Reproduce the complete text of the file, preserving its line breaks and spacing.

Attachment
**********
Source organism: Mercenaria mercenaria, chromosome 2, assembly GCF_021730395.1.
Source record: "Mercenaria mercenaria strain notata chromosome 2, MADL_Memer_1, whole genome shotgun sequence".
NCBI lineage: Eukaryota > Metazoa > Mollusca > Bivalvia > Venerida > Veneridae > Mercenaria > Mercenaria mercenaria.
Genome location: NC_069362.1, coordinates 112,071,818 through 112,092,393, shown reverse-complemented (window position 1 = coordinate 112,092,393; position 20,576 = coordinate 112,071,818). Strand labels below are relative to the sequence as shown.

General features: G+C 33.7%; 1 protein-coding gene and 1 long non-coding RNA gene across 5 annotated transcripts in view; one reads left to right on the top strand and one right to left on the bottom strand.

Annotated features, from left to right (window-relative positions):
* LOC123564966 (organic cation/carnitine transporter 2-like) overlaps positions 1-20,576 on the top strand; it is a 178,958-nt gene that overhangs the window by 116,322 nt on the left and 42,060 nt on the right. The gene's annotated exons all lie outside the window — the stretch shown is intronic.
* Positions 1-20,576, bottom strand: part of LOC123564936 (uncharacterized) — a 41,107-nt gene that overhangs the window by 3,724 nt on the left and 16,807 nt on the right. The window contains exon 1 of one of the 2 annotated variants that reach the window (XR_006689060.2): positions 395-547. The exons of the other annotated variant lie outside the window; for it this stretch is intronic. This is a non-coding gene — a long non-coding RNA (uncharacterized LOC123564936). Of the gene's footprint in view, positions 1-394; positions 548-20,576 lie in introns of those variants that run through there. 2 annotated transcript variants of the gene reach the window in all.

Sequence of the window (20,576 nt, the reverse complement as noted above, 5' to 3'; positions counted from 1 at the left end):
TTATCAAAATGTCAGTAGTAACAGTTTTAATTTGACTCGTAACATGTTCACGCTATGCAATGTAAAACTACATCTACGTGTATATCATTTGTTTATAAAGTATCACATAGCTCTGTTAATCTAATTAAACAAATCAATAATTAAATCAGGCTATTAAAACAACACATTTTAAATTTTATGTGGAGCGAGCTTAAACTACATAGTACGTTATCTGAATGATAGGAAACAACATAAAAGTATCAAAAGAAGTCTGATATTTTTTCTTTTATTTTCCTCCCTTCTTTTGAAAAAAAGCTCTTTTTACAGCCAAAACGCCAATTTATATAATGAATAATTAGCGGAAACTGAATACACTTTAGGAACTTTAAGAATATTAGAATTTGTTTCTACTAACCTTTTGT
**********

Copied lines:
Source organism: Mercenaria mercenaria, chromosome 2, assembly GCF_021730395.1.
Source record: "Mercenaria mercenaria strain notata chromosome 2, MADL_Memer_1, whole genome shotgun sequence".
NCBI lineage: Eukaryota > Metazoa > Mollusca > Bivalvia > Venerida > Veneridae > Mercenaria > Mercenaria mercenaria.
Genome location: NC_069362.1, coordinates 112,071,818 through 112,092,393, shown reverse-complemented (window position 1 = coordinate 112,092,393; position 20,576 = coordinate 112,071,818). Strand labels below are relative to the sequence as shown.

General features: G+C 33.7%; 1 protein-coding gene and 1 long non-coding RNA gene across 5 annotated transcripts in view; one reads left to right on the top strand and one right to left on the bottom strand.

Annotated features, from left to right (window-relative positions):
* LOC123564966 (organic cation/carnitine transporter 2-like) overlaps positions 1-20,576 on the top strand; it is a 178,958-nt gene that overhangs the window by 116,322 nt on the left and 42,060 nt on the right. The gene's annotated exons all lie outside the window — the stretch shown is intronic.
* Positions 1-20,576, bottom strand: part of LOC123564936 (uncharacterized) — a 41,107-nt gene that overhangs the window by 3,724 nt on the left and 16,807 nt on the right. The window contains exon 1 of one of the 2 annotated variants that reach the window (XR_006689060.2): positions 395-547. The exons of the other annotated variant lie outside the window; for it this stretch is intronic. This is a non-coding gene — a long non-coding RNA (uncharacterized LOC123564936). Of the gene's footprint in view, positions 1-394; positions 548-20,576 lie in introns of those variants that run through there. 2 annotated transcript variants of the gene reach the window in all.

Sequence of the window (20,576 nt, the reverse complement as noted above, 5' to 3'; positions counted from 1 at the left end):
TTATCAAAATGTCAGTAGTAACAGTTTTAATTTGACTCGTAACATGTTCACGCTATGCAATGTAAAACTACATCTACGTGTATATCATTTGTTTATAAAGTATCACATAGCTCTGTTAATCTAATTAAACAAATCAATAATTAAATCAGGCTATTAAAACAACACATTTTAAATTTTATGTGGAGCGAGCTTAAACTACATAGTACGTTATCTGAATGATAGGAAACAACATAAAAGTATCAAAAGAAGTCTGATATTTTTTCTTTTATTTTCCTCCCTTCTTTTGAAAAAAAGCTCTTTTTACAGCCAAAACGCCAATTTATATAATGAATAATTAGCGGAAACTGAATACACTTTAGGAACTTTAAGAATATTAGAATTTGTTTCTACTAACCTTTTGT